The New Zealand
Climate Science Coalition
16 September 2011FOR IMMEDIATE RELEASE
NZ farming remains at threat from ETS
“New Zealanders know that their prosperity relies heavily on the farm sector” says Hon Barry Brill, chairman of the New Zealand Climate Science Coalition. “And yet the biggest threat to the future of farming is an attack by our own Government.
“The Government’s ETS Review Panel has recommended that all individual farmers have their biological emissions taxed as from 2015.
“No other country, anywhere in the world, has even considered imposing a climate tax on food production. The challenge of feeding 9 billion people by 2040 is almost universally seen as a much higher priority than a purely symbolic reduction in some animal emissions.”
“On the contrary, our major trading partners – including USA and Australia – have introduced schemes to reward farmers for taking CO2 from the atmosphere.”
“Why is New Zealand the odd man out? This masochistic approach approach had its genesis in the 2004 ambition of then Prime Minister Helen Clark to lead the world’s first carbon-neutral country. ‘World leadership’ became the catch cry.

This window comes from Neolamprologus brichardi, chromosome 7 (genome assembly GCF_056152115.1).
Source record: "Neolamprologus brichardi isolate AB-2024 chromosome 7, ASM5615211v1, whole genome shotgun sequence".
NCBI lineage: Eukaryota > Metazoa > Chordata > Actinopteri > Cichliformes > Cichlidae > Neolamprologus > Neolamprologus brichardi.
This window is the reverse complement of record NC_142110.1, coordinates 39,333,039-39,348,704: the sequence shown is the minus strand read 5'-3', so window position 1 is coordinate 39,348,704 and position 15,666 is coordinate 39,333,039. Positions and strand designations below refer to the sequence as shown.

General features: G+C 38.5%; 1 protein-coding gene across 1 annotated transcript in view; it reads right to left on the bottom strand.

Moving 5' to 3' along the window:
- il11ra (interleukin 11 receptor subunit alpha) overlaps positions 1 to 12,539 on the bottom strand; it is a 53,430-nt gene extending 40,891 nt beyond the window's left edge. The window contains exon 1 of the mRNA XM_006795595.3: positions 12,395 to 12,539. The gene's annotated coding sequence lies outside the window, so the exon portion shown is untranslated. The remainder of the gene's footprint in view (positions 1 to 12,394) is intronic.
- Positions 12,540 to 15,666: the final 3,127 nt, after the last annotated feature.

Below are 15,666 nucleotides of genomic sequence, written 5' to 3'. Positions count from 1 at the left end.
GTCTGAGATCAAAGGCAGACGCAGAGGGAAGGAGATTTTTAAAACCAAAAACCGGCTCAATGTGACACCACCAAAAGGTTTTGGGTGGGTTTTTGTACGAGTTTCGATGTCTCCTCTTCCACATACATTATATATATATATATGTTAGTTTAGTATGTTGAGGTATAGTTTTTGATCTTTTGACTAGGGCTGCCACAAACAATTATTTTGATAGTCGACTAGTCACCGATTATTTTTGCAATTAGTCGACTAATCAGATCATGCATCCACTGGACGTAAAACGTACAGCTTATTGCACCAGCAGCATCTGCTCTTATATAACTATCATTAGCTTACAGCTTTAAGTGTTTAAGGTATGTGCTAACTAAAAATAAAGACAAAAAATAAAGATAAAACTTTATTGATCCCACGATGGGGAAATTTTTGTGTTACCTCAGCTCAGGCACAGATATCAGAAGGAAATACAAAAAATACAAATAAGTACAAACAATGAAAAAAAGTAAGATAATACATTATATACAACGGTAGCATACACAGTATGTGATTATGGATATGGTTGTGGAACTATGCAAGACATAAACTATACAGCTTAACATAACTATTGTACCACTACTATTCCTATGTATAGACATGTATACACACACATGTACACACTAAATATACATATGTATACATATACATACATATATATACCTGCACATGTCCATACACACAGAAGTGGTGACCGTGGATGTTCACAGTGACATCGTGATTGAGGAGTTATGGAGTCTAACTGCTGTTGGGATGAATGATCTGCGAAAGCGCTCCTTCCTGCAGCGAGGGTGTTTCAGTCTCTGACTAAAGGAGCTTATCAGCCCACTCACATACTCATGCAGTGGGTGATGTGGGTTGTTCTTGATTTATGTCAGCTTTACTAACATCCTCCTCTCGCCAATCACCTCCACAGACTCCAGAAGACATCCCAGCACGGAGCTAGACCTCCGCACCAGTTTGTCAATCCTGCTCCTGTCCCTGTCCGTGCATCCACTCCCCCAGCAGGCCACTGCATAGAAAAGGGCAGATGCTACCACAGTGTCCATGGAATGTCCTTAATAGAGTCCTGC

“In most countries, fossil fuels make up the bulk of emissions. Because New Zealand has extremely low usage of coal and gas, animal emissions were targeted instead. By the curious logic of climate policy our animals are to be punished because we are world leaders in renewable energy,” said Mr Brill
“Comparably strained logic drives the decision of the Review Panel. The following specific contradictory findings speak for themselves:
• By international standards, NZ meat and dairy products have a relatively low emissions intensity per unit of product.
• Over the last 20 years there have been reductions (yes, reductions) of around 1.3% pa in emissions per unit of product.
• Applying the ETS to agricultural emissions could lead to carbon leakage as production in other countries becomes more attractive.
• The impact on the average dairy farmer is estimated at $11,200pa, and sheep and beef farmer at $6,700 (excluding indirect effects).
• Farmer levies have already funded $18 million of research into emission abatement options (taxpayers have spent another $67 million).
• Commercial methods of mitigating methane emissions are a long way off.
• Bringing agriculture into the ETS will encourage farmers to invest in the development of abatement technologies,” Mr Brill concluded.